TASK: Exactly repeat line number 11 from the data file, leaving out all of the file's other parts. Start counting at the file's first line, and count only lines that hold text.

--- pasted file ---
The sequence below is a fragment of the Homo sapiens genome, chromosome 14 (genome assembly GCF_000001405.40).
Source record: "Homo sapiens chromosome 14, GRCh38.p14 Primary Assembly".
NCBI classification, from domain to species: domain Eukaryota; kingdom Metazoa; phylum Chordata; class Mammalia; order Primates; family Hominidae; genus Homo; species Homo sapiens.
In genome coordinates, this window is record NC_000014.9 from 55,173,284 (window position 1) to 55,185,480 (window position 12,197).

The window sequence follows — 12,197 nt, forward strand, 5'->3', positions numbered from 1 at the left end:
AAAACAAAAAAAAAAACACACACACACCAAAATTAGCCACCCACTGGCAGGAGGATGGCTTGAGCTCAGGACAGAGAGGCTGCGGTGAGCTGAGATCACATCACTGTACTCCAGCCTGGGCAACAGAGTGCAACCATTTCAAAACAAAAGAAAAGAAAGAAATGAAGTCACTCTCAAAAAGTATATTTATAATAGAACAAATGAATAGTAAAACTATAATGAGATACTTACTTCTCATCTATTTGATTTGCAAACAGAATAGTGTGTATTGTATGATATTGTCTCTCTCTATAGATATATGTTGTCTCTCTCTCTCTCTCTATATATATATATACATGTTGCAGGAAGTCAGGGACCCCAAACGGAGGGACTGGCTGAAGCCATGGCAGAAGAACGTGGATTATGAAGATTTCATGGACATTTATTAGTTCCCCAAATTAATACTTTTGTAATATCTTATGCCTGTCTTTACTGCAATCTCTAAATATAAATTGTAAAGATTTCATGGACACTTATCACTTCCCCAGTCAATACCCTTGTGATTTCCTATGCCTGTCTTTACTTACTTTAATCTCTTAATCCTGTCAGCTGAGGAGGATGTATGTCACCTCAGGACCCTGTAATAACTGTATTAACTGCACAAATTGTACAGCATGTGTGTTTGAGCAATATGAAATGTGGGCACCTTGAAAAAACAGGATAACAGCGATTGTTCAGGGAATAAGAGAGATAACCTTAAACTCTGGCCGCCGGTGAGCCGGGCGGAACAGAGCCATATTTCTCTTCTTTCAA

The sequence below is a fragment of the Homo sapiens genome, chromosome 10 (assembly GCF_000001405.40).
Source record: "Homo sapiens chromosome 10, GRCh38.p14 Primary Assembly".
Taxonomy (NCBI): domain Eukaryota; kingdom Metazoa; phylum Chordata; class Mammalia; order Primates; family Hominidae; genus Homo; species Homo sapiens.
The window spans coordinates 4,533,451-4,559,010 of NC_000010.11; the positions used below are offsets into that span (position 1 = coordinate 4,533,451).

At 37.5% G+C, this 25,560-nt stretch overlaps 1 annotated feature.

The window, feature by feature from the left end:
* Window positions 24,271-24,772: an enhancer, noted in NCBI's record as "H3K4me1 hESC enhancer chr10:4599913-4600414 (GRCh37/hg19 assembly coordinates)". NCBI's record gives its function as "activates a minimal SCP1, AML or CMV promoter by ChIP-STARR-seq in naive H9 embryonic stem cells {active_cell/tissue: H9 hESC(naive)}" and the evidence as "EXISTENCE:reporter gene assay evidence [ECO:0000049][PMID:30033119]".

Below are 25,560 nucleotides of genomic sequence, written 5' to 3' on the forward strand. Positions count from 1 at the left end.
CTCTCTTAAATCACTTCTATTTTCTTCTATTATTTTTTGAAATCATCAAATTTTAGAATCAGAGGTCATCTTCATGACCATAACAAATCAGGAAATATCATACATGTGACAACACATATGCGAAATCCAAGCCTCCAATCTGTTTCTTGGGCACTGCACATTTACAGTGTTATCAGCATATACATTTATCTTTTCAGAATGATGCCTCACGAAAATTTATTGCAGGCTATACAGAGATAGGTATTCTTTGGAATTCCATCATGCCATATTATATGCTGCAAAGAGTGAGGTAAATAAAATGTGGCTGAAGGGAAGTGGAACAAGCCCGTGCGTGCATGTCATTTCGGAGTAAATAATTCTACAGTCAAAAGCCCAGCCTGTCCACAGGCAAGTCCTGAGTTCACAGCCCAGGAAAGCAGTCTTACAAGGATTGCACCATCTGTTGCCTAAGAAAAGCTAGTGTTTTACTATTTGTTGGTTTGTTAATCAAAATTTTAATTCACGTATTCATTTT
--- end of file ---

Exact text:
At 37.5% G+C, this 25,560-nt stretch overlaps 1 annotated feature.